A 400 Year Old Prayer: “May I Honor You Today in All I Do”
The following prayer was first offered back in the 1700′s. It is from the largely forgotten deposit of the Puritan Movement of the sixteenth and seventeenth centuries. These people knew God and they certainly knew how to pray. We can learn a lot from them. They are written in old english. I have updated a few outdated words and changed the Thee’s and Thou’s to make it more 2011. However, they still have the feel of that era. This prayer, titled ’Morning Needs’, along with many others, can be found in a book titled “The Valley of Vision”, by Arthur Bennett.
O God the author of all good,
I come to You for the grace another day will require
for its duties and events.
I step out into a wicked world;
I carry with me an evil heart.
I know that without You I can do nothing,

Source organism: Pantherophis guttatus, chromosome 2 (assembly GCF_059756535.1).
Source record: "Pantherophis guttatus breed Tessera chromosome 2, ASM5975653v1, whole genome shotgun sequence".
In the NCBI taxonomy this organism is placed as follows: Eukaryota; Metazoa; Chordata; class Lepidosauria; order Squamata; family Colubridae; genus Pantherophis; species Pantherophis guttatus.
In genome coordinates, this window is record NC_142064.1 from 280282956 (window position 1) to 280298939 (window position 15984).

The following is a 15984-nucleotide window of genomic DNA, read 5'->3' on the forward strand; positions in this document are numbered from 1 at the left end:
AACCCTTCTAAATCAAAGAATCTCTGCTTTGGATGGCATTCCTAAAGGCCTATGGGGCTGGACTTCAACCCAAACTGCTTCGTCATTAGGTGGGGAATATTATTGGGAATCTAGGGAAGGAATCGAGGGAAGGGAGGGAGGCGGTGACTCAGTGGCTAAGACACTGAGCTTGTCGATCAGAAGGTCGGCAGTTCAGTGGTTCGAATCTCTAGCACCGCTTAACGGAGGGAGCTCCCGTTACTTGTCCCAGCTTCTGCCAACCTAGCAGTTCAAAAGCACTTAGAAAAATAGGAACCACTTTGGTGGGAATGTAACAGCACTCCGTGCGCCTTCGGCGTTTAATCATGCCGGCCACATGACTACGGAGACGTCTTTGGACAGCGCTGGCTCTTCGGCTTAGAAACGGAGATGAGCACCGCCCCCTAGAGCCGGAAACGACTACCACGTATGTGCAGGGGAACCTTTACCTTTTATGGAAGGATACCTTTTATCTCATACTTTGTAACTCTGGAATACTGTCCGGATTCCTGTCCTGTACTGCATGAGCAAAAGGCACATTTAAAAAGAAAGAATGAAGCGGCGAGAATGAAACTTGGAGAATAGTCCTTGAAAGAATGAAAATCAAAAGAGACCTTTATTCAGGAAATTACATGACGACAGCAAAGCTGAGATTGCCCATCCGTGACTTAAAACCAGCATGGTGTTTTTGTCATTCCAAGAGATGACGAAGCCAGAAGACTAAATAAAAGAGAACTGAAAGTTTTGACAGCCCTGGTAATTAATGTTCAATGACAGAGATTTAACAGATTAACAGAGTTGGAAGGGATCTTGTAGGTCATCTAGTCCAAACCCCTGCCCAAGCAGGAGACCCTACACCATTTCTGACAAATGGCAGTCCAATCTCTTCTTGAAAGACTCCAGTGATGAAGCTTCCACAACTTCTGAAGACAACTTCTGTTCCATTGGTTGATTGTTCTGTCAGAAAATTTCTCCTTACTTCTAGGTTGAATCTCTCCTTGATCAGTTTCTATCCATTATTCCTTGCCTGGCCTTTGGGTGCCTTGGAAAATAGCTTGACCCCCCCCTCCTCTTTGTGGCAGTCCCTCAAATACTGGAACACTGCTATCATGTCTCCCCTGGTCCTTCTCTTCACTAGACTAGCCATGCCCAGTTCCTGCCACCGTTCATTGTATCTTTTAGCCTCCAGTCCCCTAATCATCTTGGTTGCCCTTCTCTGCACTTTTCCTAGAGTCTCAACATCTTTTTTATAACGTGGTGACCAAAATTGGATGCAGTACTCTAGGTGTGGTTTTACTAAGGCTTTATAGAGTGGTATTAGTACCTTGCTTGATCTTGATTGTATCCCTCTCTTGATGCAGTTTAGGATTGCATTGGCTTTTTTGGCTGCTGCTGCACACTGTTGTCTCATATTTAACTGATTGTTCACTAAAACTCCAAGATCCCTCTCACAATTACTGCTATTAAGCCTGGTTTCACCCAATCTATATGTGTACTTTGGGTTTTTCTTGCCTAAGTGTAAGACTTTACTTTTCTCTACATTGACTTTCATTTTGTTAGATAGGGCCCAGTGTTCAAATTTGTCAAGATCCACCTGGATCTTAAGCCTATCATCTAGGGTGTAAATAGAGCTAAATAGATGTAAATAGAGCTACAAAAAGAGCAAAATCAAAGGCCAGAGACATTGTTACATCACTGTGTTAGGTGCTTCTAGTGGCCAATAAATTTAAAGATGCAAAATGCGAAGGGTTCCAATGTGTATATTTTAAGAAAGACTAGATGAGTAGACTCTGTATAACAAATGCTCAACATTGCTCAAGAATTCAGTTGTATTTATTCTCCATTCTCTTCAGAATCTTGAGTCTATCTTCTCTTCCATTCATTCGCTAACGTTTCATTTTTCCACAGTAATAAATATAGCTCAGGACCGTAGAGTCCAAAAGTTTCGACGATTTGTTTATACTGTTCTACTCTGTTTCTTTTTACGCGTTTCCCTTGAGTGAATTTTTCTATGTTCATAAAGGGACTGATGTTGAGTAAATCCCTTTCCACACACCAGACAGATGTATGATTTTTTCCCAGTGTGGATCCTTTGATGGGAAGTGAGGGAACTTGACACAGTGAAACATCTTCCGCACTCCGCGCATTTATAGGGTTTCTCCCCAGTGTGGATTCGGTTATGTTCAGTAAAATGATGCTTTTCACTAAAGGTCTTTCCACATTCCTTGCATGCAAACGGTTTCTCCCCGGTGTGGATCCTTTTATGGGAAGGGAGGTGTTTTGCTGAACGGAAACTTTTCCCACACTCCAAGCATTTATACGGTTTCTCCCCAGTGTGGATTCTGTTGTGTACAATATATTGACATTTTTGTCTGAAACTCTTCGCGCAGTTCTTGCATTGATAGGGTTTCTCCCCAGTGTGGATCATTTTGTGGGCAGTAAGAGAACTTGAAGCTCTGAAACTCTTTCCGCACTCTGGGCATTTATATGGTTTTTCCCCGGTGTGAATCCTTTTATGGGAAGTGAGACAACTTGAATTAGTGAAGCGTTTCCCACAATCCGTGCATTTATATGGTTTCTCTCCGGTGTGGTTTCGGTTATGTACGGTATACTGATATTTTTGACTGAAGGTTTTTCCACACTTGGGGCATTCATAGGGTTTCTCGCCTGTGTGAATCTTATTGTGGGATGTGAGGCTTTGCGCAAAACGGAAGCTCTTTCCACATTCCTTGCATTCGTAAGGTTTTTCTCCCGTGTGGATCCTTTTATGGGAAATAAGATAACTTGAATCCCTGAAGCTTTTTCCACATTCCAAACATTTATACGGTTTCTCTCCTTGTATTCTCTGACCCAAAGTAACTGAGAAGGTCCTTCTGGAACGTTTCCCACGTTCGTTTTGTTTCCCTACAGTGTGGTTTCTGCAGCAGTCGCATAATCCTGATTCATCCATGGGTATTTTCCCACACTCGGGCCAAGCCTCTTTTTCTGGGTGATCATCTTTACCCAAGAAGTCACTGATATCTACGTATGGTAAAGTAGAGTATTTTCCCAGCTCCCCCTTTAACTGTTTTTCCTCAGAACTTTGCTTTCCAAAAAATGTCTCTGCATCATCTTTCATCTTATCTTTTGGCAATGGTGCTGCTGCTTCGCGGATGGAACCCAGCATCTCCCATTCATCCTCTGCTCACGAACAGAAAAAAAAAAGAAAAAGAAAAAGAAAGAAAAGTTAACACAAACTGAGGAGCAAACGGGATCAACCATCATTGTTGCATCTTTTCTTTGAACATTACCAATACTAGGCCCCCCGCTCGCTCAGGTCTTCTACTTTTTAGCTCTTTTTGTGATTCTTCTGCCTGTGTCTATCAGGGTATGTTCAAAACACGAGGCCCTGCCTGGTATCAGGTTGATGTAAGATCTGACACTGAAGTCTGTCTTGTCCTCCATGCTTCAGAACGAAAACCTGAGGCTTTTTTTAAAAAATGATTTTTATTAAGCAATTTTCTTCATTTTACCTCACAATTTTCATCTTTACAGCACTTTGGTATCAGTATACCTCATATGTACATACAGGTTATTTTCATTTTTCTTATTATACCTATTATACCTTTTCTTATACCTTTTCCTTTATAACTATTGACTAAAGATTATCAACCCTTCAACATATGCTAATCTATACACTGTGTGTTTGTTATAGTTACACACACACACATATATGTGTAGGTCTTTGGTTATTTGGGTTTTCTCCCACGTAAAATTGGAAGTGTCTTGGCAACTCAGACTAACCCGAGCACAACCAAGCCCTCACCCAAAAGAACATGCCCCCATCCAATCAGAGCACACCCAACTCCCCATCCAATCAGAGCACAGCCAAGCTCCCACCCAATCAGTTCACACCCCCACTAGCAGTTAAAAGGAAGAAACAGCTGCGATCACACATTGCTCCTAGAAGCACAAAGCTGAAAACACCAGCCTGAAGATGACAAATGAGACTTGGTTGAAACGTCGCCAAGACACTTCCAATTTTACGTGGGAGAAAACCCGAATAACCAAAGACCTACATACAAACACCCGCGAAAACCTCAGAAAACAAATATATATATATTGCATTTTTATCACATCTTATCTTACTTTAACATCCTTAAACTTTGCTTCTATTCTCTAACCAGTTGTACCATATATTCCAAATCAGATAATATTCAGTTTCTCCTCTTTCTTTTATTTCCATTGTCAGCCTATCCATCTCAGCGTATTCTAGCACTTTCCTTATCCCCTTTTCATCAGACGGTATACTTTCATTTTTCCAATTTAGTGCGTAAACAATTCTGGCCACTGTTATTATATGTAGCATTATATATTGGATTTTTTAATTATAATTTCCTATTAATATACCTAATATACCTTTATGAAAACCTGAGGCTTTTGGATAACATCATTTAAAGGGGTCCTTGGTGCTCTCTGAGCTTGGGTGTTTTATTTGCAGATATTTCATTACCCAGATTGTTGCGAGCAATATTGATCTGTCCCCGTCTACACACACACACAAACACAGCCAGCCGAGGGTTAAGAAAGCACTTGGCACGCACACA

that everything with which I shall be concerned,
however harmless in itself,
may prove an occasion of sin or folly,
unless I am kept by Your power.
Hold me up and I shall be safe.
Preserve my understanding from subtle error,
my heart from the love of idols,
my character from the stain of vice,
my mouth from every form of evil.
May I engage in nothing in which I cannot ask Your blessing,
and in which I cannot invite Your inspection.
Prosper me in all lawful undertakings,
or prepare me for disappointments.
Give me neither poverty nor riches.
Feed me with food convenient for me,
lest I be full and deny You and say, “Who is the Lord?”
or be poor, and steal, and take Your name in vain.
May every creature be made good to me by prayer and Your will.
Teach me how to use the world and not abuse it,
to improve my talents,
to redeem my time,
to walk in wisdom toward those without,
and in kindness to those within,
to do good to all men, and especially to my fellow Christians.
And to You be the glory.
Posted on May 7, 2011, in Christianity, Prayer, Worship and tagged christianity, communion, early church history, El cristianismo, Morning needs, Not For itching Ears, prayer, Puritan Prayers, The Valley of Vision, worship. Bookmark the permalink. Leave a comment.